We woke at 04:30 but it wasn't fully light so we decided to have a lie-in. Well, why not? It was the weekend!
At 05:30 the sun was about to rise above the bank of low cloud far away in the North-East, so we went walkabout among the crags, peering down gullies and taking more pics. The views into and across Riggindale were immense, with the bonus of this being one of the best points of vantage for seeing the shy hanging valley of Sale Pot just beyond Short Stile. Riggindale Beck's twists and meanders glistened in the early light, being visible all the way from the source to the mouth at Haweswater. I could have spent another hour or so at this place, but we needed to be away.
Riggindale from Caspel Gate
Breakfast was a lengthy and leisurely affair - the day promised to be hot and sunny, so we wanted to take in a lot of fluids to cut down on the amount we would need to carry up, knowing that the flat top of High Street would be dry. We managed to cut the carry-up water to 1l each.
We struck camp and finished packing by 09:00 then started up Long Stile towards High Street, pausing now and again to take more pics. We made the summit at 09:40 just as the sun started to make itself felt.
Looking back down Long Stile
Muggins on the High Street plateau
After a few minutes at the top, we headed off towards Mardale Ill Bell, a gentle stroll that took all of 35 minutes, during which time we met a few folk walking up to the High Street plateau. We found a tadpole-infested small pond about 20 yards from the summit of the Bell, it was full of peat-stained water but we trusted our filter-bottles and processed enough for a quick brew. The Jetboil was eyed jealously by the few folk that passed the summit outcrop, comments like "I see you've got the kettle on" were met with offers of a free cuppa but there were no takers. Oh, well, it was their loss, it tasted good!
The Ill Bell Ridge from Mardale Ill Bell summit
Next on the list of objectives was Harter Fell. We were unsure of water availability at the Nan Bield Pass, so we made our stock back up to 2l and made our way down to the shelter in the pass. After a short breather, we carried on up the slope to Harter Fell, partly in shade but mostly in sunshine. Predictably, the small ponds at the top were dry, thus justifying the carrying up of those 2 litres.
The top of Harter Fell
At this point we had to make a decision. We had planned for the option of nipping down to Kentmere Pike and Shipman Knotts before carrying on around the head of Mardale. The sun was now really strong, so we elected to play safe and just go down to the Pike for lunch, and make another decision about the Knotts later, depending on water availability. The walk down to Kentmere Pike was soon done, and the Jetboil was soon steaming away boiling up for food and another brew. I wandered off packless to get a view of the Knotts but decided to leave them for another day.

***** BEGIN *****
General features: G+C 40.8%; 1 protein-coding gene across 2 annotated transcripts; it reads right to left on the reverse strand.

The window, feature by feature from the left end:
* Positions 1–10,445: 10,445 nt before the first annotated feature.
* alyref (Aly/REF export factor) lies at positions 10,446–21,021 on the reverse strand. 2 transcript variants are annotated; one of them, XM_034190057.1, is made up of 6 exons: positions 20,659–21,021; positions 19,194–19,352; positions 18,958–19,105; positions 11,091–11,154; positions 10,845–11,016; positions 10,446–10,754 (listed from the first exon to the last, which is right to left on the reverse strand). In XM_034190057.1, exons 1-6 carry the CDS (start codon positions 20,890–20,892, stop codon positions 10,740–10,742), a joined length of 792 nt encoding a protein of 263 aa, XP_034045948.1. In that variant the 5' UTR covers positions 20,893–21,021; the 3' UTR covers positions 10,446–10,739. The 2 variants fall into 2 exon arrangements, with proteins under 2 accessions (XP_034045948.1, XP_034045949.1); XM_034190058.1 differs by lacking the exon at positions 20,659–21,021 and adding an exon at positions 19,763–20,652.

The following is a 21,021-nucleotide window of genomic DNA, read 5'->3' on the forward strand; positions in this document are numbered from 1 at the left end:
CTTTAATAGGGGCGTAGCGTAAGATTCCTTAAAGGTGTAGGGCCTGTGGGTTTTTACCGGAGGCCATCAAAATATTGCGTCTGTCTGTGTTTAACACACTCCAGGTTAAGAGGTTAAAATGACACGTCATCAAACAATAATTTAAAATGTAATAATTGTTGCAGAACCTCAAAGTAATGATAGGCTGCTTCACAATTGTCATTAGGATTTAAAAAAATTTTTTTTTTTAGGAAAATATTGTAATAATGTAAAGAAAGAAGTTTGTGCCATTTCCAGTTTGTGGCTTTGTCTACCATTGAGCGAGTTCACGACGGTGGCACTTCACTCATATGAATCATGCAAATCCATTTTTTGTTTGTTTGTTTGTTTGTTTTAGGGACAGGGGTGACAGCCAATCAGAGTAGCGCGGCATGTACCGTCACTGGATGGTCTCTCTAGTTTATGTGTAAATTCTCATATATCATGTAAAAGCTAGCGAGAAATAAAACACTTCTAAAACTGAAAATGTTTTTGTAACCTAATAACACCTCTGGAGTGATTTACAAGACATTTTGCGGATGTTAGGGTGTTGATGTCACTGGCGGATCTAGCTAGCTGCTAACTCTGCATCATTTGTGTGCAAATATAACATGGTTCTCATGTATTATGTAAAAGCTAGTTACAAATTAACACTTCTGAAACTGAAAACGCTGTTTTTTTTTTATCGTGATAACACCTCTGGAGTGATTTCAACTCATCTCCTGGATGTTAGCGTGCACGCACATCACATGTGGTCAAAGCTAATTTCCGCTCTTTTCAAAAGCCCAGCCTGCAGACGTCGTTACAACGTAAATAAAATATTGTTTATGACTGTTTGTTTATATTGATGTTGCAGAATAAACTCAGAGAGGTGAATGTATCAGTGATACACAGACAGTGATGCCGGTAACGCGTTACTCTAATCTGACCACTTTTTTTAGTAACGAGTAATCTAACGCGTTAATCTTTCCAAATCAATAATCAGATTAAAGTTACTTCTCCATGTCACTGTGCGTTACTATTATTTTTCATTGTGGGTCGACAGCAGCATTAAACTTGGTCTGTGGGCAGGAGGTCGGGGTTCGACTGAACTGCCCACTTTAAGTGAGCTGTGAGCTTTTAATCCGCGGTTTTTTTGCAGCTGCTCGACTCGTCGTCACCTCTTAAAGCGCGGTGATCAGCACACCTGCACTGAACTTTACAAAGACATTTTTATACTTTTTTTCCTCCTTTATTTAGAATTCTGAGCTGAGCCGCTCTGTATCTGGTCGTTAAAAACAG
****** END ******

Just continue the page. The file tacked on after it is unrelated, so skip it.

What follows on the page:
Kentmere Pike trigpoint
We spent some time sitting in the sun but it was soon time to move on. We trudged back up to Harter Fell, pausing there only for a photo-opportunity, and strode around the Mardale edge of the wide curving ridge to Little Harter Fell before descending to the top of the Gatescarth Pass.
At the pass we were down to 0.5l each, so we had to scout around to find more before going on. With water we would carry on to Branstree, without it we would retire back to the valley. Eventually I found the spring that is the source of Gatescarth Beck, it was a cold and crystal-clear pond, no more than 3ft x 2ft and home to at least one splendid newt. We refilled and started up the dull, steep, straight grassy track next to the boundary fence, knowing that it led directly to the top of the fell. This was the third significant ascent of the day and our legs were really feeling the strain, but we made the top in good time - indeed, we stayed only for some pics, then carried on to the magnificent cairns on Artle Crag, situated in a strange area of naturally-standing rocks.
Cairns on Artle Crag
From there we could see our next pitch - the two tarns (one full, the other dry) just beyond the Manchester Corporation Water Works survey post, which we reached at about 17:00. I toyed with the idea of nipping off packless to nab Tarn Crag and Grey Crag but decided that the more-or-less pathless 6km there and back would be too much, so we pitched early so that Chris could get some rest. We spent a leisurely evening waiting for the sun to set the skies alight, but it turned out to be a bit of a let-down - nice, but nothing spectacular.
M.C.W.W. Survey Post
After a hearty meal and a well-deserved wash, it was time for some shuteye. It had been a tiring day, but well worth the effort.
To be continued...